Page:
Is Body Positivity Doing More Harm Than Good?

‘You don’t have to love your body to be kind to it.’ – Alissa Rumsey

Body positivity is a major topic of conversation these days. From social media to commercials on TV, there has been a growing effort to push a more inclusive image of the human body. While the concept of accepting our individual flaws is a generally positive idea, when does it go too far and start endangering your health? When it comes to wellness, the line should be drawn at obesity — as the condition contributes to life-long health problems if left untreated.

Body positivity is about how our perception of body image (our own and others) shapes our concept of self, mental health, well-being, and relationships. It refers to how you feel about your own appearance, and how you feel about your height, weight, and shape.

Moreover, the term body positivity describes a mindset that the shape or size of someone’s body does not determine their worthiness of love. It challenges the roles of cultural, social, and media influences in the development of our relationship with our body, ourselves, and how we perceive others. Body positivity can also refer to cultivating confidence and self-love, and appreciating your body for all that it can do, despite its flaws. It’s about inclusivity and acceptance of all physical traits.

If the goal of body positivity is to encourage the media to present images of “real” people, rather than idealized images, the movement is succeeding. It’s my unscientific observation that more television ads and programming, as well as print media, feature more overweight models and actors.

Woman looking at herself in mirror, body image
(© Maridav –

When does body positivity cross a line into harmful self-indulgence?

Weight is just one aspect of body positivity, but let’s use it to examine the movement.

For children and adolescents between two and 19 years-old, almost 20 percent are obese – that’s about 15 million kids. The older the child, the higher obesity rates rise.

It’s 12.7 percent among kids two to five, and 22.2 percent among children 12 to 19. About 26 percent of Hispanic children are obese, as are 25 percent of Black children.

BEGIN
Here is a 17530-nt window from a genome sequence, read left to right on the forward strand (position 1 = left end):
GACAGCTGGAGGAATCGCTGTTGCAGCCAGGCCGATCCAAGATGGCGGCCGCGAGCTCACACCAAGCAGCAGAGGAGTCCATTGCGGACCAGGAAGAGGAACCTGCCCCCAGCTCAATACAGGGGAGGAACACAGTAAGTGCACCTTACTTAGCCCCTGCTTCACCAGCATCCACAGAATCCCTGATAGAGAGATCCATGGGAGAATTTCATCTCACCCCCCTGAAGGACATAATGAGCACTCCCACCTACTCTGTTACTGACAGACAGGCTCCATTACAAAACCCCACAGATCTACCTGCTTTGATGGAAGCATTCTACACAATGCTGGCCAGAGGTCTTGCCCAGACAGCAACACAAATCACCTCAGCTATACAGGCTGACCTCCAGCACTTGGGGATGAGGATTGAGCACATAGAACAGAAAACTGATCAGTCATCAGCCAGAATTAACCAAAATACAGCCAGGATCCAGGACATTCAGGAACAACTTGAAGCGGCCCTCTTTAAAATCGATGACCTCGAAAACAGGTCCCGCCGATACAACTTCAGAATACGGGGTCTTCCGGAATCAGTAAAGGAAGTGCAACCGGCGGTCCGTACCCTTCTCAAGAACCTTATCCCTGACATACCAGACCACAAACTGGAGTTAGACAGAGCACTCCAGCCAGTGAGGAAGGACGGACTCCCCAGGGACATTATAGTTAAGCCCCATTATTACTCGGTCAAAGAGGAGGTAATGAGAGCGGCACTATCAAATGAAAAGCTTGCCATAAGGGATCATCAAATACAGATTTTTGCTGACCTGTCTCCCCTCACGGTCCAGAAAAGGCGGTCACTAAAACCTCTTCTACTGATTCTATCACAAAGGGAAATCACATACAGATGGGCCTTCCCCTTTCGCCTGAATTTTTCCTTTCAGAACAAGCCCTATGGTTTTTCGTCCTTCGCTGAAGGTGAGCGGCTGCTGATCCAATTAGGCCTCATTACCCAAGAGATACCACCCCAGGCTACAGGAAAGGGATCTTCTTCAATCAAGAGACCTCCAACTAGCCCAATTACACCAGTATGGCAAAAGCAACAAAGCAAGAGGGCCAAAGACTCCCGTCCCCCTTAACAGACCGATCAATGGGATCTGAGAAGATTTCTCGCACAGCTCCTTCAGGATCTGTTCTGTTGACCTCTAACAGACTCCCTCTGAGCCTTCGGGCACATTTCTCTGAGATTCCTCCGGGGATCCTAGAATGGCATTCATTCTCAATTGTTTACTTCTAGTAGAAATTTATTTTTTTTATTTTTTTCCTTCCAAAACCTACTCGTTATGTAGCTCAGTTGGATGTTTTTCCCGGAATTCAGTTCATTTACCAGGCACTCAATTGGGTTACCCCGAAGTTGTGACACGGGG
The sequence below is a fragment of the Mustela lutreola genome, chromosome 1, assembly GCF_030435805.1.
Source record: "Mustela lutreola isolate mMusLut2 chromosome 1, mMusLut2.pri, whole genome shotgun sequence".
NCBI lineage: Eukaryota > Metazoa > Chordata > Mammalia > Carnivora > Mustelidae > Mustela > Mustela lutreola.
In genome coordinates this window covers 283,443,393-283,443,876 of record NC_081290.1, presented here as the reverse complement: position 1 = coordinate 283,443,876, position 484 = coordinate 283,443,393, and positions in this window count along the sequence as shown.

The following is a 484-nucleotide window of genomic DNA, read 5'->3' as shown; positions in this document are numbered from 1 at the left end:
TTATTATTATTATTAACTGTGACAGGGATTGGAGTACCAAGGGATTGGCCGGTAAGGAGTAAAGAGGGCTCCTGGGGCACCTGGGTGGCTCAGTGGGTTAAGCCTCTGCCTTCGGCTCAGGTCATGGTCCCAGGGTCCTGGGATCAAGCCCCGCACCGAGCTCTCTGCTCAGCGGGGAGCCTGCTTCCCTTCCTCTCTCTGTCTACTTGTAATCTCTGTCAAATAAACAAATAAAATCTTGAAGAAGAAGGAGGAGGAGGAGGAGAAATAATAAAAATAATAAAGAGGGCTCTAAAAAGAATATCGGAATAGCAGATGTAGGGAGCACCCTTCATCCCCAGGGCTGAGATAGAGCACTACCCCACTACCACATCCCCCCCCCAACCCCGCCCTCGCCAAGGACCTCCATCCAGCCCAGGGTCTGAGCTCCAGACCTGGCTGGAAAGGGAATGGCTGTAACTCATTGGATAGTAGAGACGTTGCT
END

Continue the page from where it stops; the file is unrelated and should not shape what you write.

We are seeing diseases in these young people which previously were seen almost exclusively in adults. This includes cases of high blood pressure, high cholesterol, Type 2 diabetes, gall bladder disease, sleep apnea, and joint problems. There is more obesity in proportion to decreasing education among parents and lower household incomes.

Obesity in children is associated with:

Obesity in adults is associated with:

Teen boy eating junk food, drinking soda while looking at smartphone
(© New Africa –

These negative consequences are increasing in frequency as the incidence of overweight and obesity in our culture increases, while the body positivity movement gains attention.

Body positivity purports loving your body. You care for what you love. Does that make being overweight, or self-indulgence, body negativity? Let’s just get rid of the positive vs. negative and replace them with wellness.

How Can You Practice ‘Body Wellness’?

There are several ways to discover what “being healthy” means to you – physically, mentally, and emotionally. This includes cultivating a realistic perception of your body, including its flaws.

1. Practice positive self-talk: It can increase your confidence and self-esteem. Replace negative thoughts with positive affirmations and focus on your strengths. Use statements such as “I am courageous,” and “My body is capable of great things.” You can put these on sticky notes and post them on your bathroom mirror.

2. Seek out community: Surround yourself with people who support and uplift you.

3. Add more physical activity: Move in ways that make your body feel good, such as yoga, dancing, or walking. Focus on how your body feels during these activities, rather than how it looks.

4. Write a gratitude list: List things about your body and yourself you are grateful for. This can help shift your focus from negative thoughts to positive ones.

5. Nourish yourself with nutrient-rich food: Eat whole foods that make you feel good and provide energy. Avoid restrictive diets.

6. Wear clothing that builds confidence: Be comfortable, and bold with color. Don’t worry about following fashion trends or certain sizes.

7. Practice self-compassion: Treat yourself with the same compassion and love you would show to a friend.

8. Ask your healthcare provider for support: Discuss with your doctor your personal path to greater wellness.

You might also be interested in:

Follow on Google News

About the Author

Dr. Faith Coleman

Dr. Coleman is a graduate of the University of New Mexico School of Medicine and holds a BA in journalism from UNM. She completed her family practice residency at Wm. Beaumont Hospital, Troy and Royal Oak, MI, consistently ranked among the United States Top 100 Hospitals by US News and World Report. Dr. Coleman writes on health, medicine, family, and parenting for online information services and educational materials for health care providers.

The contents of this website do not constitute advice and are provided for informational purposes only. See our full disclaimer